A school teacher committed suicide last week, which, like bullying, is not a new phenomenon. I recall that a high school teacher of mine also committed suicide. And I remember we, the students, making fun of him (something I am not proud of), despite his sweetness and educational effort. I was in a school where the student population was diverse, with a high rate of students from disadvantageous neighborhoods with family-related violence problems. Since that time, I have wondered why public schools in Portugal are not involved in the hiring of teachers.
Schools are assigned teachers according to the schools’ needs in their fields of studies. But the uniqueness of a school comes not only from its infrastructure and curriculum but from the uniqueness of the communities and neighborhoods they serve, and consequently the background and ability of their students. Therefore, a “good teacher” is in part school-specific. Apart from formal qualifications, on-the-job future training and personality traits are extremely important and left out of the centralized school-teacher matching.
Moreover, a centralized matching system ignores not only non-formal education, but does not guarantee that schools get qualified teachers (in a formal sense) either. This is the case when individuals’ heterogeneity on ability is high and the diffusion of higher education has increased, as it is the case in Portugal as well as in many other developed countries.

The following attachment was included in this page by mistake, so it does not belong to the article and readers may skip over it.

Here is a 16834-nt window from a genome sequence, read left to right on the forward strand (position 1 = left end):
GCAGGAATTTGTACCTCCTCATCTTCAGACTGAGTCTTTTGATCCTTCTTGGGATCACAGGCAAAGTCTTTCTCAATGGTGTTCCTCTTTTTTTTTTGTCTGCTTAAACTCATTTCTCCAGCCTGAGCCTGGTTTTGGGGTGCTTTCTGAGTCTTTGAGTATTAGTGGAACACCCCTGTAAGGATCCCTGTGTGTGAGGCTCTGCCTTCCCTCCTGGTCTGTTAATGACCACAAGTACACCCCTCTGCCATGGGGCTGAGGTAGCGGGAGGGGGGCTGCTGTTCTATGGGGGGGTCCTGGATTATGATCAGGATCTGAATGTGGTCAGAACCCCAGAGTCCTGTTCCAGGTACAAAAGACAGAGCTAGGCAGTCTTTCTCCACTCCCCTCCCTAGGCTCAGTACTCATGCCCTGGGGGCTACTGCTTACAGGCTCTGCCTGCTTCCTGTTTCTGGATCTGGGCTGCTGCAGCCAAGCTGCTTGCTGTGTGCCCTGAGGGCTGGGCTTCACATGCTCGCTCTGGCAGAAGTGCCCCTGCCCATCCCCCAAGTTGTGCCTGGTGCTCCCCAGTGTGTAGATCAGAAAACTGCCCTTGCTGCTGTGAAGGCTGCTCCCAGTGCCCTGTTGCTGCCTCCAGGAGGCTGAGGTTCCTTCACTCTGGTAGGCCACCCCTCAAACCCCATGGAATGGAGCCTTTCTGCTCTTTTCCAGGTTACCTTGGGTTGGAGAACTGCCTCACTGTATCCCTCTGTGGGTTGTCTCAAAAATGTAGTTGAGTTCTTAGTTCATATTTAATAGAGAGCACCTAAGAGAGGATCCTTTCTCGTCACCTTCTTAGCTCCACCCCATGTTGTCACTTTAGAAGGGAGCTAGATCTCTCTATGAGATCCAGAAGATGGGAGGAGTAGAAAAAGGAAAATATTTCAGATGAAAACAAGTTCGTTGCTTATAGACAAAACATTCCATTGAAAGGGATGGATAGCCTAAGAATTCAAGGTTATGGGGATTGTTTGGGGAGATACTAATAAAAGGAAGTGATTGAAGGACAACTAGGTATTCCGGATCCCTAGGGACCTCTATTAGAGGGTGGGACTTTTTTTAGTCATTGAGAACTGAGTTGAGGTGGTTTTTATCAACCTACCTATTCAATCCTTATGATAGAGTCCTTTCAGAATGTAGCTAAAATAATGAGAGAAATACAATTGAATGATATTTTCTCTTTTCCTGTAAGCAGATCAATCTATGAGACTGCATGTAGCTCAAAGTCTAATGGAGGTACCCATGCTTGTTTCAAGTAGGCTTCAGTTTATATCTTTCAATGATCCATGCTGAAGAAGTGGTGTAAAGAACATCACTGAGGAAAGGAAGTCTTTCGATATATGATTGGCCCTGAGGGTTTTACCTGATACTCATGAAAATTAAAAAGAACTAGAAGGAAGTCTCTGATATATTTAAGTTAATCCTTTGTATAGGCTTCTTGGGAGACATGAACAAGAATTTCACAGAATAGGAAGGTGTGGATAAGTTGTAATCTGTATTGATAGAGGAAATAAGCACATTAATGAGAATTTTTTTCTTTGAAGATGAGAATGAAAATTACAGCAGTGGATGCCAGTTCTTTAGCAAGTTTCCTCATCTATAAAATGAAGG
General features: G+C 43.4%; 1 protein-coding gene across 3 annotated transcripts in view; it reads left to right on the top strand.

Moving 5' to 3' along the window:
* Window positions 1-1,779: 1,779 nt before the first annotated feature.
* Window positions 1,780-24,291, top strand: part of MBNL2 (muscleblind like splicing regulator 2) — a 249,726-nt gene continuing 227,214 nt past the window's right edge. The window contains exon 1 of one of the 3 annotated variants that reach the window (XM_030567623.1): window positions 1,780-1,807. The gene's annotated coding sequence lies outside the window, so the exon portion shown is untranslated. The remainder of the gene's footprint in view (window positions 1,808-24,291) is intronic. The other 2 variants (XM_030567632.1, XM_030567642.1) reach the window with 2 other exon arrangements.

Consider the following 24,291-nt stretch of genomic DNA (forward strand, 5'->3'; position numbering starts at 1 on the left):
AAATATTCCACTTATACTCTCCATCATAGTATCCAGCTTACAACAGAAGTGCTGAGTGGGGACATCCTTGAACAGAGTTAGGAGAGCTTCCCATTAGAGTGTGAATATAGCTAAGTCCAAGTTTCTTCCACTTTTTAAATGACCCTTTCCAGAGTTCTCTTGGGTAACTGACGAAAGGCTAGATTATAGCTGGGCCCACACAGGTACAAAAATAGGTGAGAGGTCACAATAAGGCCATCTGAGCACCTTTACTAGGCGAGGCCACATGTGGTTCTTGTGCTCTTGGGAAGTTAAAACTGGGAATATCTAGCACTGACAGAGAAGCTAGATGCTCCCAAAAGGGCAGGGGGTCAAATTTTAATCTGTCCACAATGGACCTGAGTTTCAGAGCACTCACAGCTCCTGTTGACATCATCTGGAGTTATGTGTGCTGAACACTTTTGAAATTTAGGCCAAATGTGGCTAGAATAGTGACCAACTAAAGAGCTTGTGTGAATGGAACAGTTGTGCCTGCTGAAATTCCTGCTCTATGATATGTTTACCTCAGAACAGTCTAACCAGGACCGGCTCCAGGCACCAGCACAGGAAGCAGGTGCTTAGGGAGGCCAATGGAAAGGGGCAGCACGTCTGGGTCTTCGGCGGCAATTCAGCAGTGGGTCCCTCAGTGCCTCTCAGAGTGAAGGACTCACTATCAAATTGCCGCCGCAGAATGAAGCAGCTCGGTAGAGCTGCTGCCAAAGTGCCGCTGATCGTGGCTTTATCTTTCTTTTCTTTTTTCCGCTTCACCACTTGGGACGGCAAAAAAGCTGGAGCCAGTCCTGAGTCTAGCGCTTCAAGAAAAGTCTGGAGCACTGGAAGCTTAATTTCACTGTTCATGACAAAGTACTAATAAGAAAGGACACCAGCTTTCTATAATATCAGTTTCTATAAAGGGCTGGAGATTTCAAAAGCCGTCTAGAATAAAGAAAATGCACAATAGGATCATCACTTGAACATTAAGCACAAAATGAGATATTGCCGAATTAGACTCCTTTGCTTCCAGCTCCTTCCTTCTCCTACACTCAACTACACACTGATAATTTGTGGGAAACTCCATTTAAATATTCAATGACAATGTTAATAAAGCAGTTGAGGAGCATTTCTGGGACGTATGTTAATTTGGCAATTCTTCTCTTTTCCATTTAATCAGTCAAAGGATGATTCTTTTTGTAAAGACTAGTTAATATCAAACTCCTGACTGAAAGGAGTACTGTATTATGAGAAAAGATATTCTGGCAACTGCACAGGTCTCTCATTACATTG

The flow of college graduates entering the labor market is more diverse in terms of their ability. In other words, the candidates’ overall skills has declined and as such many graduates cannot reach the required graduation skill level (often assessed by firms during job interviews and hiring tests). This leads candidates to consider a teaching position even if their character, intrinsic motivation, and formal education falls short of what is (or should be) required by schools.
With a centralized matching-process, a large number of graduates with no personality capability and intrinsic motivation for teaching will be hired. Many, who are in the tail of the distribution of skills and could not find another job for their “diploma degree”, will be actually undereducated for teaching. If the centralized teacher-school matching remains unchanged, one thing we can be sure about is that part of public schools’ success will keep on driven by luck.